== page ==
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Sanders takes stand against Pebble mine after wife's talk with Bristol Bay tribes

On the eve of Alaska's Democratic presidential caucuses, candidate Bernie Sanders took a stand on the proposed Pebble mine: He's strongly against the massive development.

His announcement came after his wife, Jane, spoke with Bristol Bay tribes during a Friday video conference call that substituted for a weather-canceled trip to Dillingham. Jane Sanders said in a phone interview Friday that she and her husband already had read up on the project, the biggest undeveloped gold and copper deposit in the world at the headwaters of streams that feed into Bristol Bay's world-class salmon runs. But the campaign didn't want to just issue a statement without speaking to the people of the region, she said.

The other leading Democratic candidate, Hillary Clinton, earlier said that she opposes the mine.

In a 1 1/2-hour, wide-ranging discussion with the United Tribes of Bristol Bay, she said, "we heard very clearly that this project would be a disaster to the local fishing economy, putting the Alaska Native community's way of life and the subsistence way of life at risk."

The salmon and herring fisheries of Bristol Bay are the largest in the nation and, she said, "they can't be compromised."

They also talked about climate change and ancestral ways, the price of fuel and the loss to a community when a school closes. She said she was surprised to learn how much climate change already affects rural Alaska. Travelers are limited by the lack of snow. The timing of salmon runs is less predictable.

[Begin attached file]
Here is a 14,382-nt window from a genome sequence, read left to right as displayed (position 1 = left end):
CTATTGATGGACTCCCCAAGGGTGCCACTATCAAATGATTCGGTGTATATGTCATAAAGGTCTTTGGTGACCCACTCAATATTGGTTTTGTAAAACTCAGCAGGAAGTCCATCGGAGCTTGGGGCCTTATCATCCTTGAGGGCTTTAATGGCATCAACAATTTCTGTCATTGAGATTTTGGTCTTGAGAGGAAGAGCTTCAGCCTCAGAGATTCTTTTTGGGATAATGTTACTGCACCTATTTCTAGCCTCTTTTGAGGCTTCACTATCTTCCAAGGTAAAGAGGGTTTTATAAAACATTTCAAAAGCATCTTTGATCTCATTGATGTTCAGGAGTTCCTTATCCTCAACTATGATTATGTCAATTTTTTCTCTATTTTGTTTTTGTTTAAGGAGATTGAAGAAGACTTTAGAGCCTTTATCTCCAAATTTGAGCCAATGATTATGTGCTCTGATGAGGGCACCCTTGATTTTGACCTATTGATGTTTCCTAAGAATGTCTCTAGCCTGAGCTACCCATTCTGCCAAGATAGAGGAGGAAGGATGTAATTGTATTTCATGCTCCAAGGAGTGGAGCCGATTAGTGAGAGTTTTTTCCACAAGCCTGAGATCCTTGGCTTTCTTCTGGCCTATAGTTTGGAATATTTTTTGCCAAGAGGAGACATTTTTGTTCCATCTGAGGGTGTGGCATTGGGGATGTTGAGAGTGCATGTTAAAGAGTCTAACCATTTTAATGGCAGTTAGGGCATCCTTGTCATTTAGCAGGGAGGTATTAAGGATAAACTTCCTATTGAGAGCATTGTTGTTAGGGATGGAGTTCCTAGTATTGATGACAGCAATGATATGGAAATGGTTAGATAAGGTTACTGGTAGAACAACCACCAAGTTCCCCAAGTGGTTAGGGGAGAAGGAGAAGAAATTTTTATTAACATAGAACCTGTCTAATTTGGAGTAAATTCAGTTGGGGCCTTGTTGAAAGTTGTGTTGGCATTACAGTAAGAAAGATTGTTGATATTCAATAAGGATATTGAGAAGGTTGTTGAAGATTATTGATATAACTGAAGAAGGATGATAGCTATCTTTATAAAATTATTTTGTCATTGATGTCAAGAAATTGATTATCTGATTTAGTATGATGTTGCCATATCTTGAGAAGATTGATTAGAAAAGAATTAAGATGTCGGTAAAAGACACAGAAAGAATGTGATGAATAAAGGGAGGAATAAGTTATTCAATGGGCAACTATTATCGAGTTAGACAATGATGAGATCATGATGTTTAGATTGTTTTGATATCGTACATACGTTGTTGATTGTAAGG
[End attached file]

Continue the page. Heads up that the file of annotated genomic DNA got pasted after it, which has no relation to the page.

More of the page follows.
She took extensive notes and said she already has shared some of what she learned with her husband.

"My job is to amplify those voices so that the rest of America can understand the impacts of the political and economic decisions we are making," Sanders said.

She also made a pitch for Sanders' vision of switching the country's main energy sources from fossil fuels to renewable sources of energy, an effort that could produce jobs manufacturing wind turbines and solar panels all around the country, including in rural Alaska, she said.

Tribal leaders were overjoyed with the meeting, and with Sanders' decision.

"We are so grateful that presidential candidates are willing to listen and hear what's important to our indigenous people in Bristol Bay and the issues so many of our people are facing throughout Alaska," Robert Heyano, president of United Tribes of Bristol Bay, said in a written statement.

As for Alaska salmon, Sanders said she was hoping to sample some in Dillingham but now expects to have it for dinner in Anchorage.

Bill Clinton records Alaska robocall

Meanwhile, a recorded call from former President Bill Clinton is hitting Alaska phone lines Friday, reminding voters to participate in Saturday's Democratic presidential caucuses.

"I know you don't love these calls, which is why I wish I could be in Alaska to talk to you in person," said Clinton, who said he represented the campaign of his wife, former senator and Secretary of State Hillary Clinton.

Clinton goes on to tell voters to be in line at caucus locations at 9:30 a.m. Saturday. Campaign spokeswoman Gwendolyn Rocco wrote in an email that the call was going out to "thousands" of Alaskans on Friday.

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